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  • Author or Editor: Ken-ichiro Yasuba x
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When we grow lettuce in the hot season in Japan, lettuce heads sometimes grow abnormally. In early autumn, we frequently find strange shapes of lettuce because of a projecting leaf midrib. Poorly shaped lettuce is unmarketable. We found that lettuce grew abnormally under the high temperature and low solar radiation conditions at the time of 1200 °C accumulative temperature from seeding (average temperature was >20 °C and daily total solar radiation was under 18 MJ/m2). Midribs of both good-shaped (resistance of projecting midrib) and poorly shaped cultivars projected this condition, but the symptom of the former was milder than that of the latter. So, we investigated the difference of leaf growth between good and poorly shaped cultivars using growth chambers. We set up six patterns of environmental conditions, which consisted of three patterns of temperature (30/22 °C, 24/16 °C, and 18/10 °C) and two patterns of light (4 and 2 MJ/m2). The two- to three-leaf seedlings, which were grown in the greenhouse for 27 days after sowing, were transplanted in the 250-mL pots and were carried to growth chambers. We measured width and length of each leaf 9 days after planting. Consequently, the ratio of width to length (w:l) of new leaves became low when we grew lettuce in high temperature or low light conditions. The w:l of good-shaped cultivars were higher than that of poorly shaped cultivars. Good-shaped cultivars did not grow spindly with ease on high temperature and low light conditions, like an early autumn environment. Now we will try to investigate the relationship between leaf shape and head shape on the poorly shaped conditions of some lettuce heads.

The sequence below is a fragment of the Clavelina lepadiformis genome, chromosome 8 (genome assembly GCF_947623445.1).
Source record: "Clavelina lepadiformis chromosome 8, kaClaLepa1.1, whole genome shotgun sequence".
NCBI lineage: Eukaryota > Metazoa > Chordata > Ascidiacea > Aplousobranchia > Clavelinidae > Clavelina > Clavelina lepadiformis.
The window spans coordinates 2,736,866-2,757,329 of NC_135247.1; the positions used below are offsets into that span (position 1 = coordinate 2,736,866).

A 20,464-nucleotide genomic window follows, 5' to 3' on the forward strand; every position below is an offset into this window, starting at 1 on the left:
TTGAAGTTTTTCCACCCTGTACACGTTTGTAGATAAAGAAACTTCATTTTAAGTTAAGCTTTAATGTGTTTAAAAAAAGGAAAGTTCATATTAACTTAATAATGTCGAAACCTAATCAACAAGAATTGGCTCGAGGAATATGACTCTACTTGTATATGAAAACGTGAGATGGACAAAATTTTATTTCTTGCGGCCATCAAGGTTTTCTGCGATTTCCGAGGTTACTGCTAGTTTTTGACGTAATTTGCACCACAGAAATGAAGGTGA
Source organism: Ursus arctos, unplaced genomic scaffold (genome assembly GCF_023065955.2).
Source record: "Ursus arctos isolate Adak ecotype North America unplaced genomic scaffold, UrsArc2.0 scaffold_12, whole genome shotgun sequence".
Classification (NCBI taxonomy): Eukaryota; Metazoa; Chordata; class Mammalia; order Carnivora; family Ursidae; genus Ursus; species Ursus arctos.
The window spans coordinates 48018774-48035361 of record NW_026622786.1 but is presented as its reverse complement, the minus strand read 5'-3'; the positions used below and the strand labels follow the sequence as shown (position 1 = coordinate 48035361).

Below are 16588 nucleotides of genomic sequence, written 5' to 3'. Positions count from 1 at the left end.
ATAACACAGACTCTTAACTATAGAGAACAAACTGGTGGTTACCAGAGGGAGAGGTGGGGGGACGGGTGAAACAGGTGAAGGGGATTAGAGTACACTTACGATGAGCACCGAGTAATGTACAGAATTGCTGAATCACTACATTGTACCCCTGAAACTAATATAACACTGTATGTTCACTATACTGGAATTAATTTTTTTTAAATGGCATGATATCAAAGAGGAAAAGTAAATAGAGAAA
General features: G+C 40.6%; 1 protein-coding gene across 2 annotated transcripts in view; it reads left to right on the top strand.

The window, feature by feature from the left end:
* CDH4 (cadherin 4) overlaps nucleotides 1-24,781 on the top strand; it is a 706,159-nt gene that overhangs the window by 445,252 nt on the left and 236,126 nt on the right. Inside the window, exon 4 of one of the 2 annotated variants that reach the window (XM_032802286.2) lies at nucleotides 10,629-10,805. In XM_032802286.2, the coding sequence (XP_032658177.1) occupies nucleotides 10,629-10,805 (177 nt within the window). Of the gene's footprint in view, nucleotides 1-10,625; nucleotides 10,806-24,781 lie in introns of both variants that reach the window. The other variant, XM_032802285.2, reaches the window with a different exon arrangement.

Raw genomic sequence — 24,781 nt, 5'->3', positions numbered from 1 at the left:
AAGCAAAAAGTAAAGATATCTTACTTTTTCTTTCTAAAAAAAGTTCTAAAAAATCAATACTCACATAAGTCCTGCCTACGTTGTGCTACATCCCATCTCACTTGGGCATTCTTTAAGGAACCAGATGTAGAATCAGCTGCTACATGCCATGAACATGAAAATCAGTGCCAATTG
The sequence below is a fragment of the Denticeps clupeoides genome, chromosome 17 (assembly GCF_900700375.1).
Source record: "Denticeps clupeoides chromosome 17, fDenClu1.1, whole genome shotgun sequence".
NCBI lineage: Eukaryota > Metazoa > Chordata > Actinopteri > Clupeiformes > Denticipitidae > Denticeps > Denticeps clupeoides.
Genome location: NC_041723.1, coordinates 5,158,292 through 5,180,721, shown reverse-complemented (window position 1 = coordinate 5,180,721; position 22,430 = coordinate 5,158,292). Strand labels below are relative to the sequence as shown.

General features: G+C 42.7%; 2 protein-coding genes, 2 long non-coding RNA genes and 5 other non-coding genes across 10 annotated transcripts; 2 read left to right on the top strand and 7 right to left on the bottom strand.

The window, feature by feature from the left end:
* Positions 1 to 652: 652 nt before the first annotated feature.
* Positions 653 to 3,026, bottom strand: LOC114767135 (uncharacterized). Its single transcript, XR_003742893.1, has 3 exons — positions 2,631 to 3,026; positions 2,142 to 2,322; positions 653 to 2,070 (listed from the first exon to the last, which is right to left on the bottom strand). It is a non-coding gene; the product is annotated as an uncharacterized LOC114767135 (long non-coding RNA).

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The yield of greenhouse tomatoes in Japan has not increased since the 1980s and remains much less than 30 kg·m−2 per year. To investigate the cause of this low yield, we compared six Japanese tomato cultivars that were commonly grown or released during the past 80 years to see whether fruit yield (fruit fresh weight per area) and dry matter (DM) content per fruit improved under current cultivation conditions. Fruit yield in ‘Momotaro’ (released in 1985) was lower than that in older cultivars. Total DM was determined mainly by light use efficiency and photosynthetic rate, and light use efficiency was correlated with maximum photosynthetic rate. The more modern cultivars did not show improved DM content per fruit. The DM content per fruit was strongly correlated with the soluble solids content in fruits except in ‘Momotaro’ and ‘Momotaro colt’, but soluble solids in fruits of the ‘Momotaro’-type cultivars were higher than in other cultivars for a given DM content per fruit. Thus, tomato breeding in Japan appears to have focused on fruit soluble solids content per unit DM rather than fruit yield or DM content; as a result, only the former parameter has improved greatly.

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